26. 26. Chambers B, MacLean JN. Higher-Order Synaptic Interactions Coordinate Dynamics in Recurrent Networks. PLOS Comput Biol. 2016 Aug 19;12(8):e1005078. pmid:27542093
  27. 27. Ohiorhenuan IE, Mechler F, Purpura KP, Schmid AM, Hu Q, Victor JD. Sparse coding and high-order correlations in fine-scale cortical networks. Nature. 2010 Jul;466(7306):617–21. pmid:20601940
  28. 28. Hu Y, Brunton SL, Cain N, Mihalas S, Kutz JN, Shea-Brown E. Feedback through graph motifs relates structure and function in complex networks. Phys Rev E. 2018 Dec 14;98(6):062312.
  29. 29. Womelsdorf T, Valiante TA, Sahin NT, Miller KJ, Tiesinga P. Dynamic circuit motifs underlying rhythmic gain control, gating and integration. Nat Neurosci. 2014 Aug;17(8):1031–9. pmid:25065440
  30. 30. Hebb DO. The organization of behavior: a neuropsychological theory. New York: Wiley; 1949. xix, 335 p. (A Wiley book in clinical psychology).
  31. 31. Harris KD, Csicsvari J, Hirase H, Dragoi G, Buzsáki G. Organization of cell assemblies in the hippocampus. Nature. 2003 Jul;424(6948):552–6. pmid:12891358
  32. 32. Stevenson IH. Omitted Variable Bias in GLMs of Neural Spiking Activity. Neural Comput. 2018 Oct 12;30(12):3227–58.
  33. 33. Sadovsky AJ, Kruskal PB, Kimmel JM, Ostmeyer J, Neubauer FB, MacLean JN. Heuristically optimal path scanning for high-speed multiphoton circuit imaging. J Neurophysiol. 2011 Jun 29;106(3):1591–8. pmid:21715667
  34. 34. Sompolinsky H, Yoon H, Kang K, Shamir M. Population coding in neuronal systems with correlated noise. Phys Rev E. 2001 Oct 17;64(5):051904.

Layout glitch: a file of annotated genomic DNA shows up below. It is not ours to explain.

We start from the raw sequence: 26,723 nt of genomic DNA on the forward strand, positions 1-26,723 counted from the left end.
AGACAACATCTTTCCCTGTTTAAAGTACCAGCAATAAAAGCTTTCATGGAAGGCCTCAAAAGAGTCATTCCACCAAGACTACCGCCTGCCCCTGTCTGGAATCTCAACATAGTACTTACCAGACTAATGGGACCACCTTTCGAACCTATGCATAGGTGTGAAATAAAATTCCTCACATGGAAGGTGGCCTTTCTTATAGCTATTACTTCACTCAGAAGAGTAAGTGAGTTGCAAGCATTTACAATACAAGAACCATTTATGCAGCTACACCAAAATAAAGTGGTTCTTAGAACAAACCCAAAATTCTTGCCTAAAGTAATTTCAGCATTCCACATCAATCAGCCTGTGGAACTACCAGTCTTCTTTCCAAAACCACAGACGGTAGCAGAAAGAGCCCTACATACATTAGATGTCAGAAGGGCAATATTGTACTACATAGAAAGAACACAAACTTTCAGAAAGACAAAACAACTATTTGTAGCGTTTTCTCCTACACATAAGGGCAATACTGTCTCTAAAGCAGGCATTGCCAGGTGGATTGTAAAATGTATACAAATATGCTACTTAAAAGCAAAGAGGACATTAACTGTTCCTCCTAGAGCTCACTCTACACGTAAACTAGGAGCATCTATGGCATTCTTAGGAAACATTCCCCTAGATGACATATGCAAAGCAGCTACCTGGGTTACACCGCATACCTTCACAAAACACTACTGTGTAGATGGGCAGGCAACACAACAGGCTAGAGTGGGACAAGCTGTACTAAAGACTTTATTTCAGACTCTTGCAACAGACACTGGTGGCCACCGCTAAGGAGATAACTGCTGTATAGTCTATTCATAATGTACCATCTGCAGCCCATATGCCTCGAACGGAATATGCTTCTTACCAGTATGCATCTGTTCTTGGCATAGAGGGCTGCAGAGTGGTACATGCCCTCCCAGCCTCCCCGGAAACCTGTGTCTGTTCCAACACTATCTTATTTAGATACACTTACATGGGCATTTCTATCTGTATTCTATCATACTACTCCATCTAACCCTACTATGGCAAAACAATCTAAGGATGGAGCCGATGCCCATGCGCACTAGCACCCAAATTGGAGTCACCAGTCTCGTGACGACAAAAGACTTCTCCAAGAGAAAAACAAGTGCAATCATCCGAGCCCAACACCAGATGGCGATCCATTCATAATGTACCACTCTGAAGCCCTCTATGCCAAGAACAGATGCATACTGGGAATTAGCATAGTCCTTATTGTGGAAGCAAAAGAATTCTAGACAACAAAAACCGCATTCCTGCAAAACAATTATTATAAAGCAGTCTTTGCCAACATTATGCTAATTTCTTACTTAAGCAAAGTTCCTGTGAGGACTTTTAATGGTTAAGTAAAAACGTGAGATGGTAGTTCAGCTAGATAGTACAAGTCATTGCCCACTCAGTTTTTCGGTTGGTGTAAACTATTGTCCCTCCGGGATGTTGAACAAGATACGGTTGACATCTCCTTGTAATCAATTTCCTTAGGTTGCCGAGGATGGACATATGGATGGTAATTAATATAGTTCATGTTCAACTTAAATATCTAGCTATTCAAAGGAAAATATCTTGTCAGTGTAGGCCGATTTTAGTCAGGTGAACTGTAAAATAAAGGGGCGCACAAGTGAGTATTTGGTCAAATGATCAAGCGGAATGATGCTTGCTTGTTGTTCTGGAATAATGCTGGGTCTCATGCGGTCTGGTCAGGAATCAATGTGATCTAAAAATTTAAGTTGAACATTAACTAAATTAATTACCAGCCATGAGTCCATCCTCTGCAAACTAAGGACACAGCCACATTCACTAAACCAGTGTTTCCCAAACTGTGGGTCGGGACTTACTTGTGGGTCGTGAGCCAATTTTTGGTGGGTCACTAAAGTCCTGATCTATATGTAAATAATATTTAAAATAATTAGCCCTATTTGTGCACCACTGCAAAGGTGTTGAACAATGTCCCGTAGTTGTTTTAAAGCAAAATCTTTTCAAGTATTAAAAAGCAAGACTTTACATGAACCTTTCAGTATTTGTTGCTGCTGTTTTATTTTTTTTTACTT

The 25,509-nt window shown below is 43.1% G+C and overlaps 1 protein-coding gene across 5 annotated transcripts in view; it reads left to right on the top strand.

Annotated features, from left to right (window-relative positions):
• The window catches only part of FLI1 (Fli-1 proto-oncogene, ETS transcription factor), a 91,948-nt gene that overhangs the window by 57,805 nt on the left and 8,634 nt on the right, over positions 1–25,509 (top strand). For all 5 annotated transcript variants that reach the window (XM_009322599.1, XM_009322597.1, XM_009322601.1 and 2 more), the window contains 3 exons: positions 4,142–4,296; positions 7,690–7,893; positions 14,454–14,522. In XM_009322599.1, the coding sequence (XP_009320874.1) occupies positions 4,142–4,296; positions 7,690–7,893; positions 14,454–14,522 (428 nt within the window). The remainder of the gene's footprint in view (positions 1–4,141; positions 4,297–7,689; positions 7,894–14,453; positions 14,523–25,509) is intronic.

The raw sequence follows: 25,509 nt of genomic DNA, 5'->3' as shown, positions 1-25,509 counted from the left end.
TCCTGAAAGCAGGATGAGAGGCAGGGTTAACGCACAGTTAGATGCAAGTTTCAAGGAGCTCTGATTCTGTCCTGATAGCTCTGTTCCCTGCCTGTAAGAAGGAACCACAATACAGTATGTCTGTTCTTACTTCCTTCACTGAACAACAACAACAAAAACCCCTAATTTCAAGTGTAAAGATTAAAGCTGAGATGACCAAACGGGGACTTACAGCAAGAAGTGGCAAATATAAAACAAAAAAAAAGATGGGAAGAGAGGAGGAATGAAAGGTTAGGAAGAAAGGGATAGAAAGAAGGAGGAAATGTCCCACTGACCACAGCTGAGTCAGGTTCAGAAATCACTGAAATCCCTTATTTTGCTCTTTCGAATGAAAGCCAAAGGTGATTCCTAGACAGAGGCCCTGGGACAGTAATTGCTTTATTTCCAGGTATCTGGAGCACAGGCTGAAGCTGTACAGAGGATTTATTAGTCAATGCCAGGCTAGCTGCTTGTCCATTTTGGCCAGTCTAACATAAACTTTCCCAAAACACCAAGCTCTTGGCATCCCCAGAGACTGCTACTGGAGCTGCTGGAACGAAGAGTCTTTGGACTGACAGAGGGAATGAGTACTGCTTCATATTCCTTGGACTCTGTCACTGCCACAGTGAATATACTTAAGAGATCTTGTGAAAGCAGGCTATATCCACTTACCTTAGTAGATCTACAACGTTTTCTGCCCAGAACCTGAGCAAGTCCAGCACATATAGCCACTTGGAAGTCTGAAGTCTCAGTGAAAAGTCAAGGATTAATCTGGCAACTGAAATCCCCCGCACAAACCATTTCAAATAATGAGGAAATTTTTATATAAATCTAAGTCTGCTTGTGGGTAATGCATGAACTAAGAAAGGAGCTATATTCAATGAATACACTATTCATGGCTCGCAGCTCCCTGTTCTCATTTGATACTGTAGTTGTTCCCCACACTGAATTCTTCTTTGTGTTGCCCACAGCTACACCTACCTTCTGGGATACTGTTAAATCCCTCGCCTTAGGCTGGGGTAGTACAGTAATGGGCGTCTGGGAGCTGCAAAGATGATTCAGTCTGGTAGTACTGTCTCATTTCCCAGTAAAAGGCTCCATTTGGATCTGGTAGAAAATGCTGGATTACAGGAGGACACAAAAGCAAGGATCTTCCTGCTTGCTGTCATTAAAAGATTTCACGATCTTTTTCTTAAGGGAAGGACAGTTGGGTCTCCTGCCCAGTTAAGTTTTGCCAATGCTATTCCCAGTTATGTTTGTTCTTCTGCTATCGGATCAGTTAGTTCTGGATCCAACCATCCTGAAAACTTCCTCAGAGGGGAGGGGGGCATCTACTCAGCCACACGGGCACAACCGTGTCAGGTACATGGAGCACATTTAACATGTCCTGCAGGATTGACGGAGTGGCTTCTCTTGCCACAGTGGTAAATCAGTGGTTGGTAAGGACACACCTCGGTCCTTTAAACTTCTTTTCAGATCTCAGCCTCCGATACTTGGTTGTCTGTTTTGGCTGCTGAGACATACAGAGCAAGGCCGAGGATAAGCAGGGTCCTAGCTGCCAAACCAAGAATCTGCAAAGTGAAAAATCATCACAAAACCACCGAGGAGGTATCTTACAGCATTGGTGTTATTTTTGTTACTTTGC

35. 35. Pillow JW, Shlens J, Paninski L, Sher A, Litke AM, Chichilnisky EJ, et al. Spatio-temporal correlations and visual signalling in a complete neuronal population. Nature. 2008 Jul;454:995 EP-. pmid:18650810
  36. 36. Quian Quiroga R, Panzeri S. Extracting information from neuronal populations: information theory and decoding approaches. Nat Rev Neurosci. 2009 Mar;10:173 EP-. pmid:19229240
  37. 37. Paninski L, Pillow J, Lewi J. Statistical models for neural encoding, decoding, and optimal stimulus design. In: Cisek P, Drew T, Kalaska JF, editors. Computational Neuroscience: Theoretical Insights into Brain Function [Internet]. Elsevier; 2007. p. 493–507. (Progress in Brain Research; vol. 165).
  38. 38. Park IM, Meister MLR, Huk AC, Pillow JW. Encoding and decoding in parietal cortex during sensorimotor decision-making. Nat Neurosci. 2014 Aug;17:1395 EP-. pmid:25174005
  39. 39. Runyan CA, Piasini E, Panzeri S, Harvey CD. Distinct timescales of population coding across cortex. Nature. 2017 Jul;548:92 EP-. pmid:28723889
  40. 40. Shlens J, Field GD, Gauthier JL, Grivich MI, Petrusca D, Sher A, et al. The Structure of Multi-Neuron Firing Patterns in Primate Retina. J Neurosci. 2006;26(32):8254–8266. pmid:16899720
  41. 41. Okun M, Steinmetz NA, Cossell L, Iacaruso MF, Ko H, Barthó P, et al. Diverse coupling of neurons to populations in sensory cortex. Nature. 2015 May;521(7553):511–5. pmid:25849776
  42. 42. Clancy KB, Orsolic I, Mrsic-Flogel TD. Locomotion-dependent remapping of distributed cortical networks. Nat Neurosci. 2019 Mar 11;1.
  43. 43. Stringer C, Pachitariu M, Steinmetz N, Reddy CB, Carandini M, Harris KD. Spontaneous behaviors drive multidimensional, brainwide activity. Science. 2019 Apr 19;364(6437):eaav7893.
  44. 44. Kohn A, Smith MA. Stimulus Dependence of Neuronal Correlation in Primary Visual Cortex of the Macaque. J Neurosci. 2005 Apr 6;25(14):3661–73. pmid:15814797
  45. 45. Ecker AS, Berens P, Tolias AS, Bethge M. The Effect of Noise Correlations in Populations of Diversely Tuned Neurons. J Neurosci. 2011;31(40):14272–14283. pmid:21976512
  46. 46. Maynard EM, Hatsopoulos NG, Ojakangas CL, Acuna BD, Sanes JN, Normann RA, et al. Neuronal Interactions Improve Cortical Population Coding of Movement Direction. J Neurosci. 1999 Sep 15;19(18):8083–93. pmid:10479708
  47. 47. Kass RE, Eden UT, Brown EN. Generalized Linear and Nonlinear Regression. In: Analysis of Neural Data [Internet]. New York, NY: Springer New York; 2014. p. 391–412.